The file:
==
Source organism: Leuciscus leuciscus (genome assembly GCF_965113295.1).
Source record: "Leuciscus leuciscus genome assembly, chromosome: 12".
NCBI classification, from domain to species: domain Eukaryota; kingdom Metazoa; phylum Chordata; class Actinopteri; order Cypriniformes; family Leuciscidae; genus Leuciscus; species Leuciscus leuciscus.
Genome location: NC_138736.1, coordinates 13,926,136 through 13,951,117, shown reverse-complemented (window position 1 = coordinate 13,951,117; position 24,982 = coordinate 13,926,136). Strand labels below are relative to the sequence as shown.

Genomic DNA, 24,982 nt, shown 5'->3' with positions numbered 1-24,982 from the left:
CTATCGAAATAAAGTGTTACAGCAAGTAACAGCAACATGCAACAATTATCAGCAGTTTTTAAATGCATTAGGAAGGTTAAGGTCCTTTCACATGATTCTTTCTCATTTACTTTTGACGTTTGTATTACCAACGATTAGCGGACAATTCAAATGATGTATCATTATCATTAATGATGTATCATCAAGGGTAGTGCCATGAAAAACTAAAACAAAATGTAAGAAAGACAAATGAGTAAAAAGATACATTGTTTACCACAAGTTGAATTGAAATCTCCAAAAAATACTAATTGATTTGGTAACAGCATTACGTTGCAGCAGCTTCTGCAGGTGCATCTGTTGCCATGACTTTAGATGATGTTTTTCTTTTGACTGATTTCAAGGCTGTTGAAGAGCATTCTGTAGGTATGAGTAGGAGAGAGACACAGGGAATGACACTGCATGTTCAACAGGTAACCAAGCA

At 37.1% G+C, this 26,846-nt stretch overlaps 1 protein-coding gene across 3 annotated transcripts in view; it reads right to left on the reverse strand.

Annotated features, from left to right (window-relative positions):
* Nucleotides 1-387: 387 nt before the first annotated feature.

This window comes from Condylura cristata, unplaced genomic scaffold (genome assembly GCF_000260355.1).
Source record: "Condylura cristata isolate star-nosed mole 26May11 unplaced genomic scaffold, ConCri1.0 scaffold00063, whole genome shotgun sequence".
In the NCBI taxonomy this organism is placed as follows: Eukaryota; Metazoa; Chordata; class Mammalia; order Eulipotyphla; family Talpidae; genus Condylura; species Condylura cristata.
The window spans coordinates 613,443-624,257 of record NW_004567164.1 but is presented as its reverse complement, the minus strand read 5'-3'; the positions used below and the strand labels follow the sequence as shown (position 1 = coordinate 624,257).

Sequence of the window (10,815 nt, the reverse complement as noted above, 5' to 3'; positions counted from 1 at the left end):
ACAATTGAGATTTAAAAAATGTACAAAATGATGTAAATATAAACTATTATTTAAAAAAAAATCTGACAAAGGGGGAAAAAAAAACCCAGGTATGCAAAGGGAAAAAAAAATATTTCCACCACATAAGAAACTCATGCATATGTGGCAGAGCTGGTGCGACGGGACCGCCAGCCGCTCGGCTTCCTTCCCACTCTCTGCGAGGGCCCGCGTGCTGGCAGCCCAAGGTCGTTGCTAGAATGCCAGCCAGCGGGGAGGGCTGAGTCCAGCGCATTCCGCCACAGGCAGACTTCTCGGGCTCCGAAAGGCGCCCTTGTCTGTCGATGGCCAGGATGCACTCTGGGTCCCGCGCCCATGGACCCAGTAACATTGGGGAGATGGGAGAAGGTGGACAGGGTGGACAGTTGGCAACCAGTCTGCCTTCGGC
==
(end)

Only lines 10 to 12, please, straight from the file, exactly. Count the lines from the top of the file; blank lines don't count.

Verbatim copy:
This window comes from Condylura cristata, unplaced genomic scaffold (genome assembly GCF_000260355.1).
Source record: "Condylura cristata isolate star-nosed mole 26May11 unplaced genomic scaffold, ConCri1.0 scaffold00063, whole genome shotgun sequence".
In the NCBI taxonomy this organism is placed as follows: Eukaryota; Metazoa; Chordata; class Mammalia; order Eulipotyphla; family Talpidae; genus Condylura; species Condylura cristata.